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Broehm, Barbara / World War II through the eyes of Manitowoc's homefront youth
(December 2000)

World War II through the eyes of Manitowoc's homefront youth,   pp. [1]-30


Page 25

Broehm 25 
stockings had seams in those days.''95 If the word got out that a store would
be getting a 
shipment of stockings, women would stand in line for hours in hopes to get
just one 
pair!"96 Bea reflects, "I think rationing will remain with those
of my generation for the 
rest of our lives."97 
There was also a shortage of farm help during the war. During the war, 
Manitowoc Country farmers increased their production of hay, oats, wheat
rye, and corn. 
Local canneries accelerated their production of peas, with 3,780 acres converted
to pea 
growing by 1944.98 However, with so many young men off fighting the war,
farmers had 
difficulty finding enough workers to harvest the crops. A twelve-year-old
homefront boy 
worked for Lakeside Packing. "I lifted big crates of peas, put them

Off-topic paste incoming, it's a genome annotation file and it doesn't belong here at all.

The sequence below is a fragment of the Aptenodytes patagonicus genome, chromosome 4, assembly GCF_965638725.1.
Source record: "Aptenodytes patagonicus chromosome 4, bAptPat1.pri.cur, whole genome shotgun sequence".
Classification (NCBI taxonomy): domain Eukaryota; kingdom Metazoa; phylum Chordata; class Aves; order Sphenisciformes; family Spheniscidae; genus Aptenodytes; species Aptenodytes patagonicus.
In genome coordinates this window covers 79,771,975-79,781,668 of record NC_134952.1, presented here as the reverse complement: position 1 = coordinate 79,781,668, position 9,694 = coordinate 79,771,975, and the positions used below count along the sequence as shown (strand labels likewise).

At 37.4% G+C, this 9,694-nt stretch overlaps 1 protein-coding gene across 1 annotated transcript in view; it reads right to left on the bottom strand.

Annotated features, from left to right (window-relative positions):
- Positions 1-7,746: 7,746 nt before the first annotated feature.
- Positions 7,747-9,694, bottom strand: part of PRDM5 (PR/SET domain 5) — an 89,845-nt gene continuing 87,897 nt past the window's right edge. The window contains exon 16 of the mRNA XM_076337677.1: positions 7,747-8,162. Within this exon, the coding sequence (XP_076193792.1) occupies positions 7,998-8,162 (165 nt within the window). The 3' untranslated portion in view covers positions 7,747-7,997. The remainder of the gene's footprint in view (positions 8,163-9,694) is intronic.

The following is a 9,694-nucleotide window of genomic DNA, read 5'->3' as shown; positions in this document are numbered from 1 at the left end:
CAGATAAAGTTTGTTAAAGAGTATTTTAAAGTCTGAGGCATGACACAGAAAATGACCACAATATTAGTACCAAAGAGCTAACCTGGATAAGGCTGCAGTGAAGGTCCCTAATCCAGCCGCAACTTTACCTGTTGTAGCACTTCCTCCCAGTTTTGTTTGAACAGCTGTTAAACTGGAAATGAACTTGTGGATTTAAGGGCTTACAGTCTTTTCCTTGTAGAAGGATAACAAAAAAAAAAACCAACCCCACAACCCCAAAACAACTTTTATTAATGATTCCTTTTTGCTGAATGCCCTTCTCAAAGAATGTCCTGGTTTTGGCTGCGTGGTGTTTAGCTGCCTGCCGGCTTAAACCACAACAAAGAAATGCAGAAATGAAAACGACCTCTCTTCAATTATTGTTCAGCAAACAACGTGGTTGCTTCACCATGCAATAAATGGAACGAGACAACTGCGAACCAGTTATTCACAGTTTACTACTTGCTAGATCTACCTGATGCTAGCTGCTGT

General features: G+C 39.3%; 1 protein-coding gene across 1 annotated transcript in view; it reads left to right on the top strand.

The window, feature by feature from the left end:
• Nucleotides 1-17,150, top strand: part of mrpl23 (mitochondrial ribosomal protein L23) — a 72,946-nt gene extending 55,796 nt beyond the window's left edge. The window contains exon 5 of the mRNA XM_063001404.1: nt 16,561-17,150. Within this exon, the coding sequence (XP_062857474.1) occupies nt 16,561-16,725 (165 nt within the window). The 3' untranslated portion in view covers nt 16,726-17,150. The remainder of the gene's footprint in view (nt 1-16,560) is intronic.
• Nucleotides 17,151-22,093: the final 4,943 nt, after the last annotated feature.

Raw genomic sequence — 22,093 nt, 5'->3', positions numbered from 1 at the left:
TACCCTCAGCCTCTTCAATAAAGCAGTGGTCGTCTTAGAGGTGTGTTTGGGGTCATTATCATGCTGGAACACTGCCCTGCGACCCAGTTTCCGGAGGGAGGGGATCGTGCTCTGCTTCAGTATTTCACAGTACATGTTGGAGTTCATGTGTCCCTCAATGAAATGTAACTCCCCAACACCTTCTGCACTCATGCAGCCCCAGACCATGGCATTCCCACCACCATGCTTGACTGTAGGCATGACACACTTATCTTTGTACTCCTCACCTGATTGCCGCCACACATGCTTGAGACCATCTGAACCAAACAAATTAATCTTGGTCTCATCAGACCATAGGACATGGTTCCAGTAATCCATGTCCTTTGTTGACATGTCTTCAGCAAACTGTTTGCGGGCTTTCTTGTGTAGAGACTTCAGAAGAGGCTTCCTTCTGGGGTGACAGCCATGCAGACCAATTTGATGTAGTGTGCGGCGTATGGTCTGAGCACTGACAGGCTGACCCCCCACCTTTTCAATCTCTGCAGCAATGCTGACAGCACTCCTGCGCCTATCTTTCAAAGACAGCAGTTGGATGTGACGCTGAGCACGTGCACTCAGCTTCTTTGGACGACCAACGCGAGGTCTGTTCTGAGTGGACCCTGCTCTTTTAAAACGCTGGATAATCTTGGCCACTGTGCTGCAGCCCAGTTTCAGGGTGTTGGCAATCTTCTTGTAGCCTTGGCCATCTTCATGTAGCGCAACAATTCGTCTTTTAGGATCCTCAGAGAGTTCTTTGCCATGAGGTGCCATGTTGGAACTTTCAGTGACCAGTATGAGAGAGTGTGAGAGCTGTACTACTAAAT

on the scales to weigh 
then the trucks would haul the peas to the canning factory." He laughs,
"You know 
after the war . . they wouldn't let me work... I wasn't old enough, I had
to be sixteen... 
yet during the war I could work there when I was only twelve!"99 Another
homefront 
boys claims that they had German POWs come out to their farm and help harvest
crops. 
Since his dad could speak German he would converse with the prisoners. He
said, "One 
day my dad asked the prisoners what they were going to eat for lunch. They
showed him 
a lard sandwich. "My dad threw the sandwich on the ground.. .our dog
came and 
sniffed it, but he wouldn't even eat it!" Then, he said his dad invited
these German 
95 Audrey Nickels, interview by Barbara Broehm. 
96 Betty Wilsman, interview by Barbara Broehm. 
97 Bea Buss, interview by Barbara Broehm. 
98 Ellen Langill, Manitowoc County: A Beacon on the Lakeshore (Milwaukee:
Milwaukee 
Publishing Group: 1999), 115. 
9 Howard Schmill, interview by Barbara Broehm. 


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